May 14, 2002, Volume 19 number 16
Tim Holst, associate dean, College of Science and Engineering, was elected Chair of the Board of Governors of the National Conference on Undergraduate Research at a recent Board meeting. The Board consists of 24 individuals from colleges and universities across the nation. Holst has served as Treasurer of the Board for the last four years, and has two years left on his current term on the Board.
William Fleischman, professor of sociology and David Smith, professor of anthropology, were among a number of University of Minnesota faculty recognized for their involvement in community research at the Community-University Connection Celebration and Showcase. The celebration was hosted by the U of M Regional Sustainable Development Partnership and the Center for Urban and Regional Affairs with support from the Universitys Civic Engagement Task Force and was held at the Humphrey Center on 30 April.
Deborah Petersen-Perlman of the Office of
Equal Opportunity and member of the UMD Commission on Women presented
a paper on Mentoring the Ignored: Encouraging Civil Service Employees
at the 15th Annual
Randall K. Skalberg, assistant professor, UMD accounting, recently published the article Can You Stay for the Weekend? The Tax Treatment of Business Travel Policies for Saturday Night Stayovers in the January/February 2002 edition of Todays CPA. The article describes the corporate and individual tax treatment of travel policies that provide financial incentives for business travelers utilizing Saturday night stayover discounts.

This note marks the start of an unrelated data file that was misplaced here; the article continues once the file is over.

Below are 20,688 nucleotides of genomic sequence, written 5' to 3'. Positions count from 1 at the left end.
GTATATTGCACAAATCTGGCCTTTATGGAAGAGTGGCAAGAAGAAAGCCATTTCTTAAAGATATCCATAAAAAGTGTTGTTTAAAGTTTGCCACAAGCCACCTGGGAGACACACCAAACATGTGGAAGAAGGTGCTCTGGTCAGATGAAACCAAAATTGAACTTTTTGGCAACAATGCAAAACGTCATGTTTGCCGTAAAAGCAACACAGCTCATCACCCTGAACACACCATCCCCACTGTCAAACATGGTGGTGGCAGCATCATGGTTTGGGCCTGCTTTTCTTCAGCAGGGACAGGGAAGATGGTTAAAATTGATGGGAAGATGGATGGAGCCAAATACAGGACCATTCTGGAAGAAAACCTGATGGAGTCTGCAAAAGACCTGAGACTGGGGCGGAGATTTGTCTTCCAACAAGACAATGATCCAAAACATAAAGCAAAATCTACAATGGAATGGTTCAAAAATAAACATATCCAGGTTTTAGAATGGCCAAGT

Skalberg also presented a paper entitled Two Step Mergers Under Rev. Rul. 2001-46 --A Logical Extension of the IRS Section 368 Triangular Reorganization Trilogy at the Midwest Business Administration Association Annual Meeting in Chicago, IL, in March. This paper addresses the potential for a new method of structuring a tax free tender offer for a publicly traded company.
Janelle Wilson, associate professor, Department of Sociology/Anthropology and Carmen Latterell, assistant professor, Department of Mathematics and Statistics, were quoted in the January 27, 2002 issue of the Boston Globe, for their work with elementary school children and perceptions of mathematicians. The childrens illustrations reflect the common wisdom that mathematicians are, at best, socially challenged eggheads, said Wilson and Latterell, in the article Nerds? Or nuts? Pop culture portrayals of mathematicians, that appeared last summer in the academic journal Et Cetera. The Globe went on to say that the two professors... compiled data, anecdotes, and examples of supernumerate cranks and crackpots from film and fiction to make a case that American culture persistently portrays mathematicians as unattractive or unstable. The authors worry that young people exposed to the images are going to steer clear of higher math.
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